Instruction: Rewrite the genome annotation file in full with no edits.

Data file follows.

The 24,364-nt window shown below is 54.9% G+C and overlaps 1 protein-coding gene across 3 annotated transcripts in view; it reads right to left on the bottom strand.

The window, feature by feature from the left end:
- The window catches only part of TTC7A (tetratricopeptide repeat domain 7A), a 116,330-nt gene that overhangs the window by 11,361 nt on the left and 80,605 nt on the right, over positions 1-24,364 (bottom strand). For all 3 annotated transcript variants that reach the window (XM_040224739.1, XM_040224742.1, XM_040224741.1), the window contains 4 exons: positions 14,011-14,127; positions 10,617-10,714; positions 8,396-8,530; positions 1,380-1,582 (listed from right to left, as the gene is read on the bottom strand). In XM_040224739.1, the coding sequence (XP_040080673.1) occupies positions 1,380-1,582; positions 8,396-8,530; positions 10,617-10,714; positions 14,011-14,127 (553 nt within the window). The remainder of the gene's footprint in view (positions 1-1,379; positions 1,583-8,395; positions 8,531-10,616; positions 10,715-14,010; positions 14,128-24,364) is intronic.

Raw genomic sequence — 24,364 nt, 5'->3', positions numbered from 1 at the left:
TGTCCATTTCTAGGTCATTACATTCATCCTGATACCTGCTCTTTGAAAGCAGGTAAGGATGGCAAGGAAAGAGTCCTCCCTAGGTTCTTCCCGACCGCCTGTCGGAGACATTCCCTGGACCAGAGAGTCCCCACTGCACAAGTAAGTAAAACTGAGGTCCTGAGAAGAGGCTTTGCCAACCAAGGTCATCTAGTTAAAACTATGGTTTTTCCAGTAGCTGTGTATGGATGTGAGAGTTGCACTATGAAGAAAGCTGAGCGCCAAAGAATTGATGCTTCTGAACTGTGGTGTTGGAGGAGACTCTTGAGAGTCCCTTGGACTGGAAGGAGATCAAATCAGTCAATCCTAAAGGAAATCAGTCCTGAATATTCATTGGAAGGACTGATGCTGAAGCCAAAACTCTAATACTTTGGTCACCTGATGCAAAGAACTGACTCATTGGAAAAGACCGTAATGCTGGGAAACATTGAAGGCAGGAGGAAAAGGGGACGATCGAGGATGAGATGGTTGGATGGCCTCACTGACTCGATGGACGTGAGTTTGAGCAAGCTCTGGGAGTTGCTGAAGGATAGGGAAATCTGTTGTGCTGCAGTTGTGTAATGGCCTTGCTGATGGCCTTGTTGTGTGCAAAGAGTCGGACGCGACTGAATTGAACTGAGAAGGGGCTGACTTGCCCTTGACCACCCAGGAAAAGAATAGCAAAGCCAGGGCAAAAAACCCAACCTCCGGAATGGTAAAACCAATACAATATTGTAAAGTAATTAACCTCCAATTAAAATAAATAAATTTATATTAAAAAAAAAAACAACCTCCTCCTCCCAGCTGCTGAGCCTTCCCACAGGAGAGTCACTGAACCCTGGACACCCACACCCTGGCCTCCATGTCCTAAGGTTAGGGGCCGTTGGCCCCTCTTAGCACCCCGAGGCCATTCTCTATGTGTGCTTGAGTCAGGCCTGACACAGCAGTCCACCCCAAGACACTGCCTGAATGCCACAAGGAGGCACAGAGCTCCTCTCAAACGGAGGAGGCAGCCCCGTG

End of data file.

The 24,364-nt window shown below is 54.9% G+C and overlaps 1 protein-coding gene across 3 annotated transcripts in view; it reads right to left on the bottom strand.

The window, feature by feature from the left end:
- The window catches only part of TTC7A (tetratricopeptide repeat domain 7A), a 116,330-nt gene that overhangs the window by 11,361 nt on the left and 80,605 nt on the right, over positions 1-24,364 (bottom strand). For all 3 annotated transcript variants that reach the window (XM_040224739.1, XM_040224742.1, XM_040224741.1), the window contains 4 exons: positions 14,011-14,127; positions 10,617-10,714; positions 8,396-8,530; positions 1,380-1,582 (listed from right to left, as the gene is read on the bottom strand). In XM_040224739.1, the coding sequence (XP_040080673.1) occupies positions 1,380-1,582; positions 8,396-8,530; positions 10,617-10,714; positions 14,011-14,127 (553 nt within the window). The remainder of the gene's footprint in view (positions 1-1,379; positions 1,583-8,395; positions 8,531-10,616; positions 10,715-14,010; positions 14,128-24,364) is intronic.

Raw genomic sequence — 24,364 nt, 5'->3', positions numbered from 1 at the left:
TGTCCATTTCTAGGTCATTACATTCATCCTGATACCTGCTCTTTGAAAGCAGGTAAGGATGGCAAGGAAAGAGTCCTCCCTAGGTTCTTCCCGACCGCCTGTCGGAGACATTCCCTGGACCAGAGAGTCCCCACTGCACAAGTAAGTAAAACTGAGGTCCTGAGAAGAGGCTTTGCCAACCAAGGTCATCTAGTTAAAACTATGGTTTTTCCAGTAGCTGTGTATGGATGTGAGAGTTGCACTATGAAGAAAGCTGAGCGCCAAAGAATTGATGCTTCTGAACTGTGGTGTTGGAGGAGACTCTTGAGAGTCCCTTGGACTGGAAGGAGATCAAATCAGTCAATCCTAAAGGAAATCAGTCCTGAATATTCATTGGAAGGACTGATGCTGAAGCCAAAACTCTAATACTTTGGTCACCTGATGCAAAGAACTGACTCATTGGAAAAGACCGTAATGCTGGGAAACATTGAAGGCAGGAGGAAAAGGGGACGATCGAGGATGAGATGGTTGGATGGCCTCACTGACTCGATGGACGTGAGTTTGAGCAAGCTCTGGGAGTTGCTGAAGGATAGGGAAATCTGTTGTGCTGCAGTTGTGTAATGGCCTTGCTGATGGCCTTGTTGTGTGCAAAGAGTCGGACGCGACTGAATTGAACTGAGAAGGGGCTGACTTGCCCTTGACCACCCAGGAAAAGAATAGCAAAGCCAGGGCAAAAAACCCAACCTCCGGAATGGTAAAACCAATACAATATTGTAAAGTAATTAACCTCCAATTAAAATAAATAAATTTATATTAAAAAAAAAAACAACCTCCTCCTCCCAGCTGCTGAGCCTTCCCACAGGAGAGTCACTGAACCCTGGACACCCACACCCTGGCCTCCATGTCCTAAGGTTAGGGGCCGTTGGCCCCTCTTAGCACCCCGAGGCCATTCTCTATGTGTGCTTGAGTCAGGCCTGACACAGCAGTCCACCCCAAGACACTGCCTGAATGCCACAAGGAGGCACAGAGCTCCTCTCAAACGGAGGAGGCAGCCCCGTG